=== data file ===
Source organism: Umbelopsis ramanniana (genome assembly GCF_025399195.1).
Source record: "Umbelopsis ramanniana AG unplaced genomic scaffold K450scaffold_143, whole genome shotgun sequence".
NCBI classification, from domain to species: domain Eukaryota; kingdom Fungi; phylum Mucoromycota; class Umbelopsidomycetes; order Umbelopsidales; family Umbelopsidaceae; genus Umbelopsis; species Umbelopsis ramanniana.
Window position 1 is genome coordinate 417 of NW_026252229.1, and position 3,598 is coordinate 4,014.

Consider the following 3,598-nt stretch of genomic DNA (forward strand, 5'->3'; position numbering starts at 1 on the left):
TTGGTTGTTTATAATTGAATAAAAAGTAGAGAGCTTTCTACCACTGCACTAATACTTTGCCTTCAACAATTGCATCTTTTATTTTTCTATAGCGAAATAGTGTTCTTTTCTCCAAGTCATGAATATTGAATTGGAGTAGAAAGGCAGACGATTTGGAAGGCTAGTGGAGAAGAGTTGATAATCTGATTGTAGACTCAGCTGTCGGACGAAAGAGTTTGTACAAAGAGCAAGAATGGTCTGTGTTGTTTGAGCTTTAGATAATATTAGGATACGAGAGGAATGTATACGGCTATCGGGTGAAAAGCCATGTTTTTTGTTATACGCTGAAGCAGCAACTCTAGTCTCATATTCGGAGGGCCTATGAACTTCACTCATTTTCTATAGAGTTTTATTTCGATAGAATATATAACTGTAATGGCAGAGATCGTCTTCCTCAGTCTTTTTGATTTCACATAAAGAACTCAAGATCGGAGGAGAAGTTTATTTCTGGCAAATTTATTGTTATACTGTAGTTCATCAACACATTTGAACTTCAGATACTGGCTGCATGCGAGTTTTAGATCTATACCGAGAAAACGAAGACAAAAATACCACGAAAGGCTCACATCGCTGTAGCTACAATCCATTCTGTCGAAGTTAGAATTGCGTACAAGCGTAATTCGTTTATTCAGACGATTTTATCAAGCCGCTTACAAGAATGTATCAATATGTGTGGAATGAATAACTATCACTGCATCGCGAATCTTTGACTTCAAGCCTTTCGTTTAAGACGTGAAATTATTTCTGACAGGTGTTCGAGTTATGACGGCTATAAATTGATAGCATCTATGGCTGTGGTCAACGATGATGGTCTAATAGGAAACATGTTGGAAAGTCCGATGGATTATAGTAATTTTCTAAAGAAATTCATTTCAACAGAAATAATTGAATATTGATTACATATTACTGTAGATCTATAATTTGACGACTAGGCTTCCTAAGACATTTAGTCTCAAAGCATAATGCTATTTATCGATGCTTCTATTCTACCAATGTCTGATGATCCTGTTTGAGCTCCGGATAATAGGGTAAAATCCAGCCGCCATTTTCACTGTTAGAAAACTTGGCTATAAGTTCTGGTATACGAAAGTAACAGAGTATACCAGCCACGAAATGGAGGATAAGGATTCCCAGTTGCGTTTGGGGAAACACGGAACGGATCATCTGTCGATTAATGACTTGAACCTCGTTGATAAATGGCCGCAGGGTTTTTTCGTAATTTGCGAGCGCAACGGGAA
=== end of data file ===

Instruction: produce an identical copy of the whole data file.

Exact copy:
Source organism: Umbelopsis ramanniana (genome assembly GCF_025399195.1).
Source record: "Umbelopsis ramanniana AG unplaced genomic scaffold K450scaffold_143, whole genome shotgun sequence".
NCBI classification, from domain to species: domain Eukaryota; kingdom Fungi; phylum Mucoromycota; class Umbelopsidomycetes; order Umbelopsidales; family Umbelopsidaceae; genus Umbelopsis; species Umbelopsis ramanniana.
Window position 1 is genome coordinate 417 of NW_026252229.1, and position 3,598 is coordinate 4,014.

Consider the following 3,598-nt stretch of genomic DNA (forward strand, 5'->3'; position numbering starts at 1 on the left):
TTGGTTGTTTATAATTGAATAAAAAGTAGAGAGCTTTCTACCACTGCACTAATACTTTGCCTTCAACAATTGCATCTTTTATTTTTCTATAGCGAAATAGTGTTCTTTTCTCCAAGTCATGAATATTGAATTGGAGTAGAAAGGCAGACGATTTGGAAGGCTAGTGGAGAAGAGTTGATAATCTGATTGTAGACTCAGCTGTCGGACGAAAGAGTTTGTACAAAGAGCAAGAATGGTCTGTGTTGTTTGAGCTTTAGATAATATTAGGATACGAGAGGAATGTATACGGCTATCGGGTGAAAAGCCATGTTTTTTGTTATACGCTGAAGCAGCAACTCTAGTCTCATATTCGGAGGGCCTATGAACTTCACTCATTTTCTATAGAGTTTTATTTCGATAGAATATATAACTGTAATGGCAGAGATCGTCTTCCTCAGTCTTTTTGATTTCACATAAAGAACTCAAGATCGGAGGAGAAGTTTATTTCTGGCAAATTTATTGTTATACTGTAGTTCATCAACACATTTGAACTTCAGATACTGGCTGCATGCGAGTTTTAGATCTATACCGAGAAAACGAAGACAAAAATACCACGAAAGGCTCACATCGCTGTAGCTACAATCCATTCTGTCGAAGTTAGAATTGCGTACAAGCGTAATTCGTTTATTCAGACGATTTTATCAAGCCGCTTACAAGAATGTATCAATATGTGTGGAATGAATAACTATCACTGCATCGCGAATCTTTGACTTCAAGCCTTTCGTTTAAGACGTGAAATTATTTCTGACAGGTGTTCGAGTTATGACGGCTATAAATTGATAGCATCTATGGCTGTGGTCAACGATGATGGTCTAATAGGAAACATGTTGGAAAGTCCGATGGATTATAGTAATTTTCTAAAGAAATTCATTTCAACAGAAATAATTGAATATTGATTACATATTACTGTAGATCTATAATTTGACGACTAGGCTTCCTAAGACATTTAGTCTCAAAGCATAATGCTATTTATCGATGCTTCTATTCTACCAATGTCTGATGATCCTGTTTGAGCTCCGGATAATAGGGTAAAATCCAGCCGCCATTTTCACTGTTAGAAAACTTGGCTATAAGTTCTGGTATACGAAAGTAACAGAGTATACCAGCCACGAAATGGAGGATAAGGATTCCCAGTTGCGTTTGGGGAAACACGGAACGGATCATCTGTCGATTAATGACTTGAACCTCGTTGATAAATGGCCGCAGGGTTTTTTCGTAATTTGCGAGCGCAACGGGAA